Photo: Chard Remains
Sheffield’s Old Town Hall, on Waingate, has stood empty and unmaintained for over twenty years. As far back as 2007 it figured on the Victorian Society’s annual list of endangered buildings, and it’s more recently been added to SAVE Britain’s Heritage Buildings at Risk register.
I wrote about it in 2011 and again in 2015, since when there has been little to report. Successive urban-explorer reports have simply underlined the continuing decay: https://www.proj3ctm4yh3m.com/urbex/2015/02/01/urbex-sheffield-crown-court-south-yorkshire-september-2014-revisit-4.
Eventually, in August this year, a planning application was posted proposing a solution to the dilemma of what to do with this huge public building with its sensitive interiors.
The new owner, Mr Efekoro Omu, is already refurbishing the long-neglected Cannon public house on Castle Street.
Mr Omu’s company, Aestrom OTH, plans to clean and restore the exterior of the Old Town Hall, and intends to strip out much of the listed interior to provide twelve serviced apartments, twelve “pod” hotel rooms in the old cells and, on the basement and lower ground-floor levels, a “souk” – “a boutique marketplace of characterful commercial spaces” of 918 square metres (equal to 3½ tennis courts).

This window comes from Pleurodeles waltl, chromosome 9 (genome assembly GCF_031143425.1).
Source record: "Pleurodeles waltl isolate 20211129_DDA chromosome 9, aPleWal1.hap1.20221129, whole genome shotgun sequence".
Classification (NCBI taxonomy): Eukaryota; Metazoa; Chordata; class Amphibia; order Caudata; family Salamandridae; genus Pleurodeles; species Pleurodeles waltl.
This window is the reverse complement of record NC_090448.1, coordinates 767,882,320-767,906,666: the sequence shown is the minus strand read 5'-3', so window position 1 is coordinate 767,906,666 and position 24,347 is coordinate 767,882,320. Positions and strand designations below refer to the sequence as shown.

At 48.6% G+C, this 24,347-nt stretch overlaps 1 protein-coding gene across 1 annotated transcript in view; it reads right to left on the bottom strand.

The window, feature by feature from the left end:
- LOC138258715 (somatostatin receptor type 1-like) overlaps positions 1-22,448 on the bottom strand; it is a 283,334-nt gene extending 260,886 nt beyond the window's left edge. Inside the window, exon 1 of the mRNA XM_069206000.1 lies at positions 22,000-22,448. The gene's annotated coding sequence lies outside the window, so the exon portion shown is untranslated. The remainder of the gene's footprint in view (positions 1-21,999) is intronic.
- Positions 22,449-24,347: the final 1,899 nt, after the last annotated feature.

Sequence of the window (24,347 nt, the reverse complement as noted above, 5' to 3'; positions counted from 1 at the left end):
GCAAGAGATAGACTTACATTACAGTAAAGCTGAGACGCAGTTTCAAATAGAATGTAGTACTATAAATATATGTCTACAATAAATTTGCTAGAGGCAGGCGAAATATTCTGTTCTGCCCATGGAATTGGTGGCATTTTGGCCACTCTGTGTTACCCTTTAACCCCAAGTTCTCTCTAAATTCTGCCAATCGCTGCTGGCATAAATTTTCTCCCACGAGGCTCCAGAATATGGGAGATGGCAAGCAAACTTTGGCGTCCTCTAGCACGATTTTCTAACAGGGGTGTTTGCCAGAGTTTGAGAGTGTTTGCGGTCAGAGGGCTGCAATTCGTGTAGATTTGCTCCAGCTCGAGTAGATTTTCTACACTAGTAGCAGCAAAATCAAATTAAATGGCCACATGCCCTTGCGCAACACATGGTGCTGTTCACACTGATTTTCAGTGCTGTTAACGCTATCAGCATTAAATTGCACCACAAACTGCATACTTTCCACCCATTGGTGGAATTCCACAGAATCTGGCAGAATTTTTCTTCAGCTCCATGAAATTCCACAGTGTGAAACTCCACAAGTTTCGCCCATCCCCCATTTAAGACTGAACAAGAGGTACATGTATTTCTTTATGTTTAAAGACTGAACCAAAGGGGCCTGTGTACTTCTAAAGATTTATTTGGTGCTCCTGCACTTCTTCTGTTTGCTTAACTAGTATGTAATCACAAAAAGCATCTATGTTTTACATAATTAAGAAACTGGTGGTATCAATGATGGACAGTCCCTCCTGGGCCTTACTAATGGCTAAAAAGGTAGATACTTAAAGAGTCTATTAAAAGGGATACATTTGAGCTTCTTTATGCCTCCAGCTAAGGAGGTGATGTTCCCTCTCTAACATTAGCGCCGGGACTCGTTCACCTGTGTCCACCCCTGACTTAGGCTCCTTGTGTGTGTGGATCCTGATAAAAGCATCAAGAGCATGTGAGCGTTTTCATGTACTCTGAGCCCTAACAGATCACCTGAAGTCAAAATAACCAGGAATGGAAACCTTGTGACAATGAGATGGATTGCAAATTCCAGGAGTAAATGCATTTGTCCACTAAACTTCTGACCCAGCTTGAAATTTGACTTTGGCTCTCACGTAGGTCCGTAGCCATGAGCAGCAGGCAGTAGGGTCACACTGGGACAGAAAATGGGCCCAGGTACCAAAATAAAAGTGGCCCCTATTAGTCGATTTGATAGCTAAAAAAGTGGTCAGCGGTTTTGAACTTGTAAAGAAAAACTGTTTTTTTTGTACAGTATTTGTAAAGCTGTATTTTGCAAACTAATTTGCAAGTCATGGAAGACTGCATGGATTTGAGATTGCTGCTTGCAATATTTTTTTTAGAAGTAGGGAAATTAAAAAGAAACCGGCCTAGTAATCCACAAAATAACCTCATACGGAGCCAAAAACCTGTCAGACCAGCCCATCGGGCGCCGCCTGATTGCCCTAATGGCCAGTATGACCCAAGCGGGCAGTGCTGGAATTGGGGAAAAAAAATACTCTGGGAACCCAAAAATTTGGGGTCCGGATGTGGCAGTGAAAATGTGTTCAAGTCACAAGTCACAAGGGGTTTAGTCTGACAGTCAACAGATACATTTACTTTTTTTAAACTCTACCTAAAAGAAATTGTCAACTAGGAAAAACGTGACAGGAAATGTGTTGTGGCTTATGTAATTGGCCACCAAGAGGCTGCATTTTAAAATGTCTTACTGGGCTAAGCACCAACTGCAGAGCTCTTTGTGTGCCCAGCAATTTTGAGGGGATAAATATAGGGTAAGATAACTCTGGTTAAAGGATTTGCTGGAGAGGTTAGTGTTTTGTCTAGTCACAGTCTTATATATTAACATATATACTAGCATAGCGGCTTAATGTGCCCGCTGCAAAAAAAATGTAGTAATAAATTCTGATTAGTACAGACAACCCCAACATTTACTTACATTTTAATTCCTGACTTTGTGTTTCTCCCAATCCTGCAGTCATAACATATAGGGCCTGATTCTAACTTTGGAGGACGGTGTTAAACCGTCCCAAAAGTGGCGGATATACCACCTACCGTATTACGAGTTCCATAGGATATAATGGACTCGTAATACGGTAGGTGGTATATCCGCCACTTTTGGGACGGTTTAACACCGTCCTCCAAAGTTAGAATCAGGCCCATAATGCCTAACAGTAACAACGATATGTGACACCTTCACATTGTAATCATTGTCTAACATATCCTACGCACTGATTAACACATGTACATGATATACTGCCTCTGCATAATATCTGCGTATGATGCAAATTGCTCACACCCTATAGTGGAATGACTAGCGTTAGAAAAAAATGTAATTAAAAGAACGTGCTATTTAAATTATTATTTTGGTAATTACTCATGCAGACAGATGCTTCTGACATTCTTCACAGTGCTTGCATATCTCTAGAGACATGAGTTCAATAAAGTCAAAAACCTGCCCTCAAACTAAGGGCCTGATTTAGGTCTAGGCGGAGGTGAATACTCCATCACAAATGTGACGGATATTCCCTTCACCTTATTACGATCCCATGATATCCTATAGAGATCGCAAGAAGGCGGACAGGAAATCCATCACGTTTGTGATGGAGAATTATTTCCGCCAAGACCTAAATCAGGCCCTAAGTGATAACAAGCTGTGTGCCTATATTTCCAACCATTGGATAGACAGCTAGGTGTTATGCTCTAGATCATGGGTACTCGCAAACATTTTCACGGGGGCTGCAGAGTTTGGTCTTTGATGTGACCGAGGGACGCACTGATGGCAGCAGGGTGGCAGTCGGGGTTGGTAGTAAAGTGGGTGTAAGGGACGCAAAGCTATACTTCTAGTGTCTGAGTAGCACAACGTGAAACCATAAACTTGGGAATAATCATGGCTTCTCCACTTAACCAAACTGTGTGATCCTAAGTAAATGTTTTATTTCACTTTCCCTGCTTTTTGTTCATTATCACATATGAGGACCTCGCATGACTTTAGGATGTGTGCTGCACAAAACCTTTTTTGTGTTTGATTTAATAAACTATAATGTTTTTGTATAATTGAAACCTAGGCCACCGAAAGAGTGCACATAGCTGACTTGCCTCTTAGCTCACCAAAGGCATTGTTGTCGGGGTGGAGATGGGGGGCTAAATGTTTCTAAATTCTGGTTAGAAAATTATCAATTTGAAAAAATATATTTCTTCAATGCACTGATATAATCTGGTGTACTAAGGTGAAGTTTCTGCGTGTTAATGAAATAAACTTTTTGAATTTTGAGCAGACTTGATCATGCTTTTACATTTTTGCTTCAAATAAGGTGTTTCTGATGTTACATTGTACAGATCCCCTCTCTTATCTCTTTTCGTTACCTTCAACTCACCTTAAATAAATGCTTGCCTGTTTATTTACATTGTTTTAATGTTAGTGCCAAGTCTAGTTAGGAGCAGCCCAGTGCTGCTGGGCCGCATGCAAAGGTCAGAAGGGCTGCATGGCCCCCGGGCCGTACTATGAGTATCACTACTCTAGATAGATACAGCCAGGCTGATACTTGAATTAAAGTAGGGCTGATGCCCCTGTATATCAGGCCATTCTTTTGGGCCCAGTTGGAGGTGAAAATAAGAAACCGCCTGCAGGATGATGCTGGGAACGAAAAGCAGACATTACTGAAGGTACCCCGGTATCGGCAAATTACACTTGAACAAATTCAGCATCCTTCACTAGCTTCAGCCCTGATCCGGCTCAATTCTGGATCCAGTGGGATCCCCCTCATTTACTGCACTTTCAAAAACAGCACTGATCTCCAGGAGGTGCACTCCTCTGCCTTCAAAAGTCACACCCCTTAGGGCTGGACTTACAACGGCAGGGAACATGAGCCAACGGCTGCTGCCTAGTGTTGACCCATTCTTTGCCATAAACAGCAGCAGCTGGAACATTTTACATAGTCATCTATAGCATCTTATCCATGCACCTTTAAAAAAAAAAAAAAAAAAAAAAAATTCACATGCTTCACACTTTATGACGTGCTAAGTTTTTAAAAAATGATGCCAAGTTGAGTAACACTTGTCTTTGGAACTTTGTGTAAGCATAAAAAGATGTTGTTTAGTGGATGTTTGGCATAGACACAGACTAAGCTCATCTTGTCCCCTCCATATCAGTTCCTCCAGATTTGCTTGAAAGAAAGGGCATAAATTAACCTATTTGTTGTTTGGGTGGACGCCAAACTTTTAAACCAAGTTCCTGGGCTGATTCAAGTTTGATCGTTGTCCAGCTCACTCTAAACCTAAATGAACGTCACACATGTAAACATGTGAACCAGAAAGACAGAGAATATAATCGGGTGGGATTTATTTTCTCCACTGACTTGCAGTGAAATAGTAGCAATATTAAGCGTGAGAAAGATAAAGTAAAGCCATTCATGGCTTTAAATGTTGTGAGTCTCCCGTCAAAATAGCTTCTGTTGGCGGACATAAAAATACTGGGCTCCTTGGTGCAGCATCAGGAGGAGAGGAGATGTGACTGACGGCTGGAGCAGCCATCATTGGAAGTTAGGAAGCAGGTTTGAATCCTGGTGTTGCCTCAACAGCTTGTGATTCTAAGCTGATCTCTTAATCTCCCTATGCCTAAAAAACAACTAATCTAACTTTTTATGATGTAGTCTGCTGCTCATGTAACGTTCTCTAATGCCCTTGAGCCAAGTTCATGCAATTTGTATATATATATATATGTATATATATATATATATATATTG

The Friends of the Old Town Hall, an energetic group of volunteers who have been monitoring the building since 2014, applaud the arrival of someone actually prepared to take on the building but are highly critical of the proposed alterations to the interior: http://sheffieldoldtownhall.co.uk/our-response-to-the-planning-application.
Mr Omu’s scheme threatens to obliterate the three most impressive courtroom spaces and compromise the Waiting Hall area, making the interior as a whole unreadable as a former courthouse.
There’s no doubt that any historic building has to earn its own keep. In this case, the current scheme prioritises commercial necessity above historic integrity.
Some parts the Old Town Hall complex, especially the 1955 extension, lend themselves to radical alteration because their historic value is inconsiderable.
The earlier interiors, dating back to the nineteenth century with some later alterations, need more tactful treatment.
Sheffield can boast of a number of practical, attractive, sensitive refurbished historic buildings within a couple of minutes’ walk of the Old Town Hall, such as the Old Post Office in Fitzalan Square and the former bank that is now the Curzon Cinema on George Street.
The Planning Committee of Sheffield City Council meets on November 19th to decide whether to approve this application concerning a major public building in an area of the city that’s subject to radical redevelopment.
Let’s hope that the Committee gives Mr Omu every encouragement to think again in more depth about how to revive the Old Town Hall, which deserves a better fate than to become a historic shell.
Update: The conflict between preserving the courtroom interiors and finding a practical way of financing restoration of the whole building was resolved in favour of development: http://sheffieldoldtownhall.co.uk/planning-approved.
Detailed commentary on the Planning Committee’s decision can be found in the Friends of the Old Town Hall newsletter of January 2020: http://sheffieldoldtownhall.co.uk/wp-content/uploads/2020/01/Newsletter-19-Jan-2020.pdf.